The stranger rides out of the town of Lago past the cemetery. This little guy named Mordecai is writing something on a grave marker. 

The stranger looks at Mordecai and Mordecai looks up and says, “I’m almost done here.”

Then Mordecai asks the stranger, “I never did know your name.”

And the stranger replies, “Yes, you do.”

As the stranger rides off, the camera shows the grave marker: “Marshal Jim Duncan.”

There is a lot of sin (unrepented sin) in the United States and in the world. When people continue to live in sin, eventually God’s Judgment falls. The more people try to hide their sin, the greater God’s Judgment. The people of Lago tried to hide the murder of Marshal Duncan, but their sin was found out. You can’t hide from God.

There is a scene in High Plains Drifter where this lady tells the stranger, “Ever since Marshal Duncan’s death, the people in this town are afraid of strangers.”

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“When the Stranger says: ‘What is the meaning of this city?
Do you huddle close together because you love each other?’
What will you answer? ‘We all dwell together
To make money from each other’? or ‘This is a community’?

“Oh my soul, be prepared for the coming of the Stranger.
Be prepared for him who knows how to ask questions.

“There is one who remembers the way to your door:
Life you may evade, but Death you shall not.
You shall not deny the Stranger.”

–T.S. Eliot
Choruses from “The Rock”

_____

There is another scene in High Plains Drifter where the people of Lago are meeting at the church. One of the guys is speaking in the front of the church. The camera then pans to the right and shows a bulletin board with this Scripture:

Isaiah 53: 3-4: “Surely he hath borne our griefs, and carried our sorrows: yet we did esteem him stricken, smitten of God, and afflicted. But he was wounded for our transgressions, he was bruised for our iniquities: the chastisement of our peace was upon him; and with his stripes we are healed.”

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The Days of Vengeance

Marshal Jim Duncan was whipped to death; Jesus Christ was at least nine-tenths whipped to death. The stranger riding into Lago (the first scene of the film) is a symbol of the Second Coming of Jesus Christ: not as the Lamb of God, but as the Lion of the Tribe of Judah.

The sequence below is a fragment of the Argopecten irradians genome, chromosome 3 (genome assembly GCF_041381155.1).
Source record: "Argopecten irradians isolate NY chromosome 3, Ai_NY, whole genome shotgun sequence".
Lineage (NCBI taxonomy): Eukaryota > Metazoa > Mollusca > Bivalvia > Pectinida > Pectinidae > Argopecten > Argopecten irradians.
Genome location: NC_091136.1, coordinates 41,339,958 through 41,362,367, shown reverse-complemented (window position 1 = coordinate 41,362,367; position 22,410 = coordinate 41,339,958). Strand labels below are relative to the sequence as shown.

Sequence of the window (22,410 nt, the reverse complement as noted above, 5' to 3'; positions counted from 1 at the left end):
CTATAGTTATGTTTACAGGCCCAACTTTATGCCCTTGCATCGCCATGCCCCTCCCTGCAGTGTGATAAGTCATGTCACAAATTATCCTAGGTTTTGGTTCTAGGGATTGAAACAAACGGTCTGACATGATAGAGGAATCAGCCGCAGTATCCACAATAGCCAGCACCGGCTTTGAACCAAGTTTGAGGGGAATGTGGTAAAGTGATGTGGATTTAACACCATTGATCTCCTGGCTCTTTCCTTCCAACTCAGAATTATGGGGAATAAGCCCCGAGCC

Isaiah 63: 1-6: “Who is this that cometh from Edom, with dyed garments from Bozrah? this that is glorious in his apparel, travelling in the greatness of his strength? I that speak in righteousness, mighty to save. Wherefore art thou red in thine apparel, and thy garments like him that treadeth in the winefat? I have trodden the winepress alone; and of the people there was none with me: for I will tread them in mine anger, and trample them in my fury; and their blood shall be sprinkled upon my garments, and I will stain all my raiment. For the day of vengeance is in mine heart, and the year of my redeemed is come. And I looked, and there was none to help; and I wondered that there was none to uphold: therefore mine own arm brought salvation unto me; and my fury, it upheld me. And I will tread down the people in mine anger, and make them drunk in my fury, and I will bring down their strength to the earth.”

Luke 21: 22:  “For these be the days of vengeance, that all things which are written may be fulfilled.”

High Plains Drifter (the film)
The Killer Angels
High Plains Drifter (short story)
The Second Coming
High Plains Drifter (1973)
Book Review:  High Plains Drifter
A Conversation with a Vietnam Veteran
High Plains Drifter as Social Commentary
Meeting a Former Editor from Warner Brothers